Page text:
Is There a Positive Side to Coal Mining Waste?
Researchers in West Virginia are looking into whether there is an upside to coal mining waste.
It’s been determined that waste streams resulting from the coal mining process contain
rare earth elements (REEs), which are vital to the production of all kinds of important technology. As their name indicates, REEs are rare and costly to mine. The extraction of REEs from these existing streams would fill the demand of U.S. industry without the financial and environmental cost of additional mining.
The U.S. shuttered its only REE mine years ago, forcing it to import them from China.
Conventional REE extraction requires the grinding of huge amounts of hard rock, followed by an acid process to remove the REEs. “The process is energy intensive, disturbs large areas of pristine land, and generates large volumes of toxic tailings,” reported Homeland Security News Wire (HSNW).
Now West Virginia University has been given nearly $1 million by the Department of Energy’s National Energy Technology Laboratory to see if REEs can be extracted from coal waste. In Pennsylvania and West Virginia alone, it is estimated [coal mining] generates more than 45,000 tons of total REEs per year or about three times the current U.S. demand for total REEs.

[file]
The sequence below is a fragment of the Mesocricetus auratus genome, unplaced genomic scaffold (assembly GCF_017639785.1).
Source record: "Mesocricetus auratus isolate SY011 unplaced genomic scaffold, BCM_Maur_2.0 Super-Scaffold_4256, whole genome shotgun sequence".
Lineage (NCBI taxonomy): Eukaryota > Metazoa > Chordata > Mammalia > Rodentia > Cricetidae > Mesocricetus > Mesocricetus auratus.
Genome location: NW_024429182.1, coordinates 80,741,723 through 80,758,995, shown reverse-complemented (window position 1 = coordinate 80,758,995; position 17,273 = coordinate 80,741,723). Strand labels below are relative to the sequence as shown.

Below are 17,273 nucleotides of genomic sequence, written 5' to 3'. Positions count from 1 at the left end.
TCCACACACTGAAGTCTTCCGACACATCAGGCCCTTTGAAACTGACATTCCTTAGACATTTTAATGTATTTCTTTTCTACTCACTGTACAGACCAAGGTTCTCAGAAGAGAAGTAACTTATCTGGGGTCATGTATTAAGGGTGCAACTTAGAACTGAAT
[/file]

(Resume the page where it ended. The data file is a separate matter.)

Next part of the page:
“Successful development of this concept will generate an additional revenue stream for the coal industry, create jobs and incentivize acid mining treatment,” said Paul Ziemkiewicz, director of the West Virginia Water Research Institute and the project’s principal investigator. “At the same time it will reduce U.S. reliance on foreign supplies of rare earth elements.”
REEs are used in the manufacture of such technologies as cell phones, medical equipment, DVDs, GPS components, and military weaponry.
-Danny Biederman, Noel Brinkerhoff
To Learn More:
Recovering Rare Earth Elements from Coal Mining Waste (Homeland Security News Wire)
Ziemkiewicz Principal Investigator on WVU Efforts to Recover Rare Earth Elements from Coal Mining Waste (National Research Center for Coal and Energy)
Ocean Floor Muddies China’s Grip on Valuable Rare-Earth Minerals (by Noel Brinkerhoff, AllGov)
U.S. Weapons Systems Dependent on Rare Earth Elements from China (by Noel Brinkerhoff and David Wallechinsky, AllGov)
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